The Business, Innovation and Skills Committee took 11 months to compile the report, concluding that there is substantial room for improvement in terms of cost-effective training and empowering the next generation of apprentices with the necessary skills industry requires.
Mike Heslop, owner of supply chain maintenance company Centrex Services, criticizes current practices and suggests reforms cannot come quickly enough:
“The quality of apprenticeship schemes is being tarnished as we place more focus on increasing numbers to these programmes. There has been a big rise in short-term apprenticeship schemes for example, but they offer no lasting benefit, and are being used by some companies to recruit cheap labour.
“After speaking to candidates on Centrex’s training programme, I firmly believe some companies are using these six month schemes to take advantage of the 2.5 million unemployed young people in the UK.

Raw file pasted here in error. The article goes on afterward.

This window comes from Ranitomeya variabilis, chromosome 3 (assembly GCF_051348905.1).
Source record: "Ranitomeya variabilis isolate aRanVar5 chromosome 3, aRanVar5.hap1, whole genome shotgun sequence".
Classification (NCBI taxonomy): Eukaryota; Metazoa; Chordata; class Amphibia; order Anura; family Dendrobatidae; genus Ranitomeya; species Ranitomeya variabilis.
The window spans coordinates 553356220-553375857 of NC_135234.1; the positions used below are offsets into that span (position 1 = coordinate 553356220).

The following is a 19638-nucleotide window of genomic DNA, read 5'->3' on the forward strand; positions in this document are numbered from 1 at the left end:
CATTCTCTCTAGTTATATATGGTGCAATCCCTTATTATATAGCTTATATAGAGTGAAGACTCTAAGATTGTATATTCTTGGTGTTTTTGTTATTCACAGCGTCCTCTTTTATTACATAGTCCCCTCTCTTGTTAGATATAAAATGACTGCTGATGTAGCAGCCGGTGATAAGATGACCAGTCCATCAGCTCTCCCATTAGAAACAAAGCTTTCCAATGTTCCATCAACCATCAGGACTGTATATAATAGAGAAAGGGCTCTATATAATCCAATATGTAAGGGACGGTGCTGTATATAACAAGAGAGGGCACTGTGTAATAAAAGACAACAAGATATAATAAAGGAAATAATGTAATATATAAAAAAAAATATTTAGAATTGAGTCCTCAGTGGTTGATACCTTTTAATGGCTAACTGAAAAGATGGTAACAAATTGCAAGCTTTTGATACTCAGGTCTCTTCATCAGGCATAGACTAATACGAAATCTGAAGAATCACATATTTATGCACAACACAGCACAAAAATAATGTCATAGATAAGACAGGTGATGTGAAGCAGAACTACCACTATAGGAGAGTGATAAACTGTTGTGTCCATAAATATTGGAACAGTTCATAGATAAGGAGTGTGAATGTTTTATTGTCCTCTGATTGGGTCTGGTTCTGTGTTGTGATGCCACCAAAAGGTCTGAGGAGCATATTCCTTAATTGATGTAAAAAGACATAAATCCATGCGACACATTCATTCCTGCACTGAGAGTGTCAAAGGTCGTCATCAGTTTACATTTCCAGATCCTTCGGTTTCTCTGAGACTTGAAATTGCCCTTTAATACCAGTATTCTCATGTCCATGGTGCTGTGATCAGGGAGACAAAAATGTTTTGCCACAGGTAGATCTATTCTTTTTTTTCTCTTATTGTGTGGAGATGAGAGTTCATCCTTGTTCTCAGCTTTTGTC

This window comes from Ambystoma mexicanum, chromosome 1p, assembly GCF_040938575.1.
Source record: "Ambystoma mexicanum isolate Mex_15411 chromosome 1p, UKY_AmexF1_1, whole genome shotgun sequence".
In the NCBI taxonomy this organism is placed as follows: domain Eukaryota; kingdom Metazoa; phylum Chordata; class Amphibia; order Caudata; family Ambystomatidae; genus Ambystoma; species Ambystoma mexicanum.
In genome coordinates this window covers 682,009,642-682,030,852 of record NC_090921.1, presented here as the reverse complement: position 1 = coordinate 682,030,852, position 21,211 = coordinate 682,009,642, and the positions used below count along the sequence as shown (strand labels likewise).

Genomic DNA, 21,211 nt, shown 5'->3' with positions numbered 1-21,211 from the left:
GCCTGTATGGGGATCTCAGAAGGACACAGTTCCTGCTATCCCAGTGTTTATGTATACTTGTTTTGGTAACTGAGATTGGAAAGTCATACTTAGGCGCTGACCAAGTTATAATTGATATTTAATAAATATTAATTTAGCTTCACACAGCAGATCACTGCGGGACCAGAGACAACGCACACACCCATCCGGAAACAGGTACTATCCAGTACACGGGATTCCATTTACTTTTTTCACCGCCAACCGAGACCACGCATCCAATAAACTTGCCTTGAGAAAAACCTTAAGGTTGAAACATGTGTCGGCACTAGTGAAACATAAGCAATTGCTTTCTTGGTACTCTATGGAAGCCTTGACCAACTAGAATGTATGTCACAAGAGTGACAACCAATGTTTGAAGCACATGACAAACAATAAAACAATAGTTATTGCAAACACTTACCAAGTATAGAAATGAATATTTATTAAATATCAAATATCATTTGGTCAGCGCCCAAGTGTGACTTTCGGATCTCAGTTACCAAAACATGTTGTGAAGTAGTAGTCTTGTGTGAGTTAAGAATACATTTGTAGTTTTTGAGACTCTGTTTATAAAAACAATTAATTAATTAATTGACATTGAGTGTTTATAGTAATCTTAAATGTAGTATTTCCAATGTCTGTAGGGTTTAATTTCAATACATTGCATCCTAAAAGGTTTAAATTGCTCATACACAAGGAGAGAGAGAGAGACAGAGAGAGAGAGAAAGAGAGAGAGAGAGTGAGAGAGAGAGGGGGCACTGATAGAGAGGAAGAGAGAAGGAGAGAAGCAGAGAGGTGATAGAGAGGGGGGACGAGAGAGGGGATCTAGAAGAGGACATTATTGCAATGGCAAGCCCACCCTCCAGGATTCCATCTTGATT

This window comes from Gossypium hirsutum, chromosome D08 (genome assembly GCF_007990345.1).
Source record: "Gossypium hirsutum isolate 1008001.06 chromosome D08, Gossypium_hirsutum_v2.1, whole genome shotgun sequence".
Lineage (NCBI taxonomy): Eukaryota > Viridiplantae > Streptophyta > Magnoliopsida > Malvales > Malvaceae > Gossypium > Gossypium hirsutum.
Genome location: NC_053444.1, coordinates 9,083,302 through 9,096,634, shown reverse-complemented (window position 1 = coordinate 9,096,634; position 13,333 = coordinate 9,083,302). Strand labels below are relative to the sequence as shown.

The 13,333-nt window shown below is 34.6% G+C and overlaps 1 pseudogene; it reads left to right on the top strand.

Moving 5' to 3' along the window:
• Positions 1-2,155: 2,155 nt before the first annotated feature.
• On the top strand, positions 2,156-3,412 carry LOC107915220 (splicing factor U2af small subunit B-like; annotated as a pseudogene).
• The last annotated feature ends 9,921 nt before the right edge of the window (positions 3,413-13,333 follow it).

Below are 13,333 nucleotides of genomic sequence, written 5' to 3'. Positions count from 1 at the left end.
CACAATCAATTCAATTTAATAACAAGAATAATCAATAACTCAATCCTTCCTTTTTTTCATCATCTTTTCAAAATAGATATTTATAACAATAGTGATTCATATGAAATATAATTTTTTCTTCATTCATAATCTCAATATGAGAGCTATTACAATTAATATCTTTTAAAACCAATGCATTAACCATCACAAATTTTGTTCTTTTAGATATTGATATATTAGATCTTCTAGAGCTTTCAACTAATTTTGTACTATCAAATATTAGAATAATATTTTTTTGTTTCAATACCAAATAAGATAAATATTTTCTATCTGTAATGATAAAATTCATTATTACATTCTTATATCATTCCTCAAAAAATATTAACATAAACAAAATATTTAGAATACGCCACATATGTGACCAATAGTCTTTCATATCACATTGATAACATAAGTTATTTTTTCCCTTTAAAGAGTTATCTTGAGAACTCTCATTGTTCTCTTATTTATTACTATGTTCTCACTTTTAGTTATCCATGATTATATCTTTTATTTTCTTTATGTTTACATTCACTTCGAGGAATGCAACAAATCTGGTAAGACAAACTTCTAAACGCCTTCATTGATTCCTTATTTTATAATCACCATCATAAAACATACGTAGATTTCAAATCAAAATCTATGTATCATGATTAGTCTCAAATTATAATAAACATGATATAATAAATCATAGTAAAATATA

“I worry they are recruiting young people as cheap labour to plug skills gaps, with no intention to develop their skills, or offer full-time employment.
“Short-term apprenticeships just cannot offer enough on the job experience to provide any real benefits to the individuals who take part, and I also have real question marks over the quality of training these apprentices receive.
“We need talented individuals who are eager to learn, and in return we offer people the opportunity for employment that they deserve just as much as any fully qualified applicant. I wholeheartedly agree with these reforms; standards do need to be improved and schemes need to be better monitored.
“This is the only way we can provide a platform for the next generation to learn the skills needed in order to provide the tools needed to boost economic growth.”